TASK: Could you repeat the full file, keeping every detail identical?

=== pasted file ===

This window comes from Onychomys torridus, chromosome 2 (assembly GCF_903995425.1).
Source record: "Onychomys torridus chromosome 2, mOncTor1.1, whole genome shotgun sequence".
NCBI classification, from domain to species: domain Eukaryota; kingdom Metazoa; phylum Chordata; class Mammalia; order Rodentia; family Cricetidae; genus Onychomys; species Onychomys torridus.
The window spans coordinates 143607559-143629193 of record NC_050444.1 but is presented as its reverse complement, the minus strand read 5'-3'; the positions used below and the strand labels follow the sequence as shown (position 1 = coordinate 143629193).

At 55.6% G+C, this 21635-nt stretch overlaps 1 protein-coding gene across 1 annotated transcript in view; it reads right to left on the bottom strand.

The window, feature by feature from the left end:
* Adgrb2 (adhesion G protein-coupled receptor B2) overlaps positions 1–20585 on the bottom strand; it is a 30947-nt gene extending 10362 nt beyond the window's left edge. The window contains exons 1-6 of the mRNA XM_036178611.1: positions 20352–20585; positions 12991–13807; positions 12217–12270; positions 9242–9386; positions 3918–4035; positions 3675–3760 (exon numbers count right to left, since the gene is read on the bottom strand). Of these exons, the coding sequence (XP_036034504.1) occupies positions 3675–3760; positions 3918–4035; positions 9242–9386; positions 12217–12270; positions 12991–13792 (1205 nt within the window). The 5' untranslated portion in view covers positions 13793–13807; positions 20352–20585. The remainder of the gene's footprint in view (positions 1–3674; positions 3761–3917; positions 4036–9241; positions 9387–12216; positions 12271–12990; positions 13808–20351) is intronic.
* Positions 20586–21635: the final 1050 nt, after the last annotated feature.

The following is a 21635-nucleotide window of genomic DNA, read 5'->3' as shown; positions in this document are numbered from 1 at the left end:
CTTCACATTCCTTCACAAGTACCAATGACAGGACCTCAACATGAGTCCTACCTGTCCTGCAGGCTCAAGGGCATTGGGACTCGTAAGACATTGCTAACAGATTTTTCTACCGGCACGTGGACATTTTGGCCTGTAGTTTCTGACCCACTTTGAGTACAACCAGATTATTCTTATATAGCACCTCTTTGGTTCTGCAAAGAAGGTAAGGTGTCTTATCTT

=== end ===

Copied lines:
This window comes from Onychomys torridus, chromosome 2 (assembly GCF_903995425.1).
Source record: "Onychomys torridus chromosome 2, mOncTor1.1, whole genome shotgun sequence".
NCBI classification, from domain to species: domain Eukaryota; kingdom Metazoa; phylum Chordata; class Mammalia; order Rodentia; family Cricetidae; genus Onychomys; species Onychomys torridus.
The window spans coordinates 143607559-143629193 of record NC_050444.1 but is presented as its reverse complement, the minus strand read 5'-3'; the positions used below and the strand labels follow the sequence as shown (position 1 = coordinate 143629193).

At 55.6% G+C, this 21635-nt stretch overlaps 1 protein-coding gene across 1 annotated transcript in view; it reads right to left on the bottom strand.

The window, feature by feature from the left end:
* Adgrb2 (adhesion G protein-coupled receptor B2) overlaps positions 1–20585 on the bottom strand; it is a 30947-nt gene extending 10362 nt beyond the window's left edge. The window contains exons 1-6 of the mRNA XM_036178611.1: positions 20352–20585; positions 12991–13807; positions 12217–12270; positions 9242–9386; positions 3918–4035; positions 3675–3760 (exon numbers count right to left, since the gene is read on the bottom strand). Of these exons, the coding sequence (XP_036034504.1) occupies positions 3675–3760; positions 3918–4035; positions 9242–9386; positions 12217–12270; positions 12991–13792 (1205 nt within the window). The 5' untranslated portion in view covers positions 13793–13807; positions 20352–20585. The remainder of the gene's footprint in view (positions 1–3674; positions 3761–3917; positions 4036–9241; positions 9387–12216; positions 12271–12990; positions 13808–20351) is intronic.
* Positions 20586–21635: the final 1050 nt, after the last annotated feature.

The following is a 21635-nucleotide window of genomic DNA, read 5'->3' as shown; positions in this document are numbered from 1 at the left end:
CTTCACATTCCTTCACAAGTACCAATGACAGGACCTCAACATGAGTCCTACCTGTCCTGCAGGCTCAAGGGCATTGGGACTCGTAAGACATTGCTAACAGATTTTTCTACCGGCACGTGGACATTTTGGCCTGTAGTTTCTGACCCACTTTGAGTACAACCAGATTATTCTTATATAGCACCTCTTTGGTTCTGCAAAGAAGGTAAGGTGTCTTATCTT